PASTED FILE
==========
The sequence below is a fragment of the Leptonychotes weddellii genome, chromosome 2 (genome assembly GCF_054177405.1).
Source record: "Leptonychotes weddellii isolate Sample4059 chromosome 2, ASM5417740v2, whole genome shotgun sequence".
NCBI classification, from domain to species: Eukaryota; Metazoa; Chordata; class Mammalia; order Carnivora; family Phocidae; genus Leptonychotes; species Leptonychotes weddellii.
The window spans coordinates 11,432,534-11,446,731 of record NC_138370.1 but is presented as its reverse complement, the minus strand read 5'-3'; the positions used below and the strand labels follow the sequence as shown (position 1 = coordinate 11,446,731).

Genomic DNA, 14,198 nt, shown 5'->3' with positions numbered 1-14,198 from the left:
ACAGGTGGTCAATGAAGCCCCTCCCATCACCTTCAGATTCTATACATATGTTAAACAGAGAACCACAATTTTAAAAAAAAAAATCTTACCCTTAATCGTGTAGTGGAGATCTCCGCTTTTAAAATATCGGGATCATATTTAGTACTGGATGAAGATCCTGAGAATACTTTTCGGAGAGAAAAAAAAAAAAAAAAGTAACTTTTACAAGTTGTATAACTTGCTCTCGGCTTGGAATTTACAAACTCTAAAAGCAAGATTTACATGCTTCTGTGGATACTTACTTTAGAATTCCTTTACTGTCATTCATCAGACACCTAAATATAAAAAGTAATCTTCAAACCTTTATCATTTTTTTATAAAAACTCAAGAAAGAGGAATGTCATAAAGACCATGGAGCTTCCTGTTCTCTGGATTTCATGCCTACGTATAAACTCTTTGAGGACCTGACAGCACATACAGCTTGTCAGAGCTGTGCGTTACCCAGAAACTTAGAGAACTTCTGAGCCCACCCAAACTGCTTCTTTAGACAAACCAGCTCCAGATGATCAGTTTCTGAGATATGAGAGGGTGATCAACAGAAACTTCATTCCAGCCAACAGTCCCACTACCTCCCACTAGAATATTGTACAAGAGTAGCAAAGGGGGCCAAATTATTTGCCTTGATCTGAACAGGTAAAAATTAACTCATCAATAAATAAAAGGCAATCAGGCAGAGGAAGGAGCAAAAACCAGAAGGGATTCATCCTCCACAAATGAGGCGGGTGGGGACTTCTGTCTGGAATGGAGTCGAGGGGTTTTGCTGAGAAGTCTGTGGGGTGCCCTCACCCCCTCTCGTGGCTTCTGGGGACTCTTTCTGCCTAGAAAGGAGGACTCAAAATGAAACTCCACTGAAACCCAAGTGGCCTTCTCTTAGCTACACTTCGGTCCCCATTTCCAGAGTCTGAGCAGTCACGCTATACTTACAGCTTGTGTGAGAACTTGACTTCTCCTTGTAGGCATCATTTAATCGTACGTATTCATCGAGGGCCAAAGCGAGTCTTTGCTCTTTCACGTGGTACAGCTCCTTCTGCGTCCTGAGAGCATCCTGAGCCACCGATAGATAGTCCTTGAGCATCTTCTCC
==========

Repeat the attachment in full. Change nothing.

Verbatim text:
The sequence below is a fragment of the Leptonychotes weddellii genome, chromosome 2 (genome assembly GCF_054177405.1).
Source record: "Leptonychotes weddellii isolate Sample4059 chromosome 2, ASM5417740v2, whole genome shotgun sequence".
NCBI classification, from domain to species: Eukaryota; Metazoa; Chordata; class Mammalia; order Carnivora; family Phocidae; genus Leptonychotes; species Leptonychotes weddellii.
The window spans coordinates 11,432,534-11,446,731 of record NC_138370.1 but is presented as its reverse complement, the minus strand read 5'-3'; the positions used below and the strand labels follow the sequence as shown (position 1 = coordinate 11,446,731).

Genomic DNA, 14,198 nt, shown 5'->3' with positions numbered 1-14,198 from the left:
ACAGGTGGTCAATGAAGCCCCTCCCATCACCTTCAGATTCTATACATATGTTAAACAGAGAACCACAATTTTAAAAAAAAAAATCTTACCCTTAATCGTGTAGTGGAGATCTCCGCTTTTAAAATATCGGGATCATATTTAGTACTGGATGAAGATCCTGAGAATACTTTTCGGAGAGAAAAAAAAAAAAAAAAGTAACTTTTACAAGTTGTATAACTTGCTCTCGGCTTGGAATTTACAAACTCTAAAAGCAAGATTTACATGCTTCTGTGGATACTTACTTTAGAATTCCTTTACTGTCATTCATCAGACACCTAAATATAAAAAGTAATCTTCAAACCTTTATCATTTTTTTATAAAAACTCAAGAAAGAGGAATGTCATAAAGACCATGGAGCTTCCTGTTCTCTGGATTTCATGCCTACGTATAAACTCTTTGAGGACCTGACAGCACATACAGCTTGTCAGAGCTGTGCGTTACCCAGAAACTTAGAGAACTTCTGAGCCCACCCAAACTGCTTCTTTAGACAAACCAGCTCCAGATGATCAGTTTCTGAGATATGAGAGGGTGATCAACAGAAACTTCATTCCAGCCAACAGTCCCACTACCTCCCACTAGAATATTGTACAAGAGTAGCAAAGGGGGCCAAATTATTTGCCTTGATCTGAACAGGTAAAAATTAACTCATCAATAAATAAAAGGCAATCAGGCAGAGGAAGGAGCAAAAACCAGAAGGGATTCATCCTCCACAAATGAGGCGGGTGGGGACTTCTGTCTGGAATGGAGTCGAGGGGTTTTGCTGAGAAGTCTGTGGGGTGCCCTCACCCCCTCTCGTGGCTTCTGGGGACTCTTTCTGCCTAGAAAGGAGGACTCAAAATGAAACTCCACTGAAACCCAAGTGGCCTTCTCTTAGCTACACTTCGGTCCCCATTTCCAGAGTCTGAGCAGTCACGCTATACTTACAGCTTGTGTGAGAACTTGACTTCTCCTTGTAGGCATCATTTAATCGTACGTATTCATCGAGGGCCAAAGCGAGTCTTTGCTCTTTCACGTGGTACAGCTCCTTCTGCGTCCTGAGAGCATCCTGAGCCACCGATAGATAGTCCTTGAGCATCTTCTCC